Galaxy Entertainment Group has reported a 20% year-on-year and 14% sequential decline in group-wide net revenues to HK$4.1 billion (US$522 million) in 1Q22 as COVID-19 outbreaks in mainland China and subsequent travel restrictions rewound many of the gains the company had made towards the back end of 2021.
Adjusted EBITDA of HK$575 million (US$73 million) was also down 33% year-on-year and 45% on the December 2021 quarter.
The Q1 results included gross gaming revenue of HK$3.4 billion (US$433 million), down 29% year-on-year and 13% quarter-on-quarter, with much of that due to the collapse of Macau’s junket industry. Rolling chip GGR fell 69% year-on-year to $566 million (US$72 million), while mass table GGR was down only 7% on 1Q21 to HK$2.7 billion (US$344 million). Electronic gaming machine (EGM) GGR showed a 25% annual and 2% sequential increase to HK$162 million (US$21 million).
At flagship IR Galaxy Macau, GGR fell 17.5% year-on-year to HK$2.8 billion (US$357 million) – also lower than the HK$3.0 billion (US$382 million) reported in 4Q21 – with Adjusted EBITDA down 5% to HK$724 million (US$92 million).
StarWorld, which no longer offers any rolling chip gaming, felt the effects with GGR plummeting by 65% to HK$420 million (US$54 million). Likewise, Broadway Macao – currently operating as a “self-health management hotel” – recorded no gaming revenue for the period with an Adjusted EBITDA loss of HK$17 million (US$2 million).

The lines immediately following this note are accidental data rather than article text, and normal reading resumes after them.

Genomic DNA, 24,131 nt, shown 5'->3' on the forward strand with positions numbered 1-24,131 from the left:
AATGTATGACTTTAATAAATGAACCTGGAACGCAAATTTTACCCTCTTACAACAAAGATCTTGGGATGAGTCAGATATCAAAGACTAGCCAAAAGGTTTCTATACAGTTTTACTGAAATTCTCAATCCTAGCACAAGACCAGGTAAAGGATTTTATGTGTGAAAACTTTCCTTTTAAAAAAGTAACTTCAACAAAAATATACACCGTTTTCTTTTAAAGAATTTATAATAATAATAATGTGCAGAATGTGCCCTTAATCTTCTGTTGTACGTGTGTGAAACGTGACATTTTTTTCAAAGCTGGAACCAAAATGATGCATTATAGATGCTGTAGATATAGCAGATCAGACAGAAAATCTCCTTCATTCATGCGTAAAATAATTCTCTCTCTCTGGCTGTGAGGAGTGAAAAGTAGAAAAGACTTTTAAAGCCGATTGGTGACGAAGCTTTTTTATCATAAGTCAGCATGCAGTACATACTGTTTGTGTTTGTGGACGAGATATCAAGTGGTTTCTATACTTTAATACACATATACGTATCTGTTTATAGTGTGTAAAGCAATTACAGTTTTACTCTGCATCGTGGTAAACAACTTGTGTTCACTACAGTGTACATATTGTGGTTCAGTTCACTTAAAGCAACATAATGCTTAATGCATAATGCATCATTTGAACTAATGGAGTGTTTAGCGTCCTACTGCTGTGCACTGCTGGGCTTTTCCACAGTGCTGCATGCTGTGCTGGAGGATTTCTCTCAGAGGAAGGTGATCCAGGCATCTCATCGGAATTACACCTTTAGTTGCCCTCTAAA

Despite the difficult quarter, GEG continues to outshine its Macau peers in terms of fiscal management and remains the only one of the six concessionaires to have remained self-sufficient throughout the COVID-19 pandemic without the need to raise liquidity via debt.
The company said its cash and liquid investments were HK$35.0 billion (US$4.5 billion) and net cash was HK$24.5 billion (US$3.1 billion) as of 31 March 2022.
GEG also expressed confidence in its prospects, although it has yet to confirm an opening date for its now “effectively completed” Galaxy Macau Phase 3 expansion project. Facilities will, it explained, open progressively based on “prevailing market conditions.”
“We are well positioned to capture mass customers when the market returns as well as MICE business with the opening of the Galaxy International Convention Center,” GEG said.
“Following the closure of the VIP business, we have been reallocating our resources and marketing efforts to the mass-oriented tourists whom appreciate GEG’s extensive array of resort offerings.
“Macau concessionaires continue to work with the Macao Government Tourism Office to actively promote Macau as a safe tourism destination and has hosted a series of roadshows and exhibitions in a numbers of Mainland cities. We will continue to actively support this important government initiative.
“Despite sporadic outbreaks in greater China over the past two years, Macau has demonstrated an ability to bounce back quickly when travel restrictions were eased, indicating solid pent-up demand. Moreover, we continue to remain optimistic and encouraged that we see strong signs of healthy demand for Macau and are very confident that the leisure and tourism sector will bounce back.”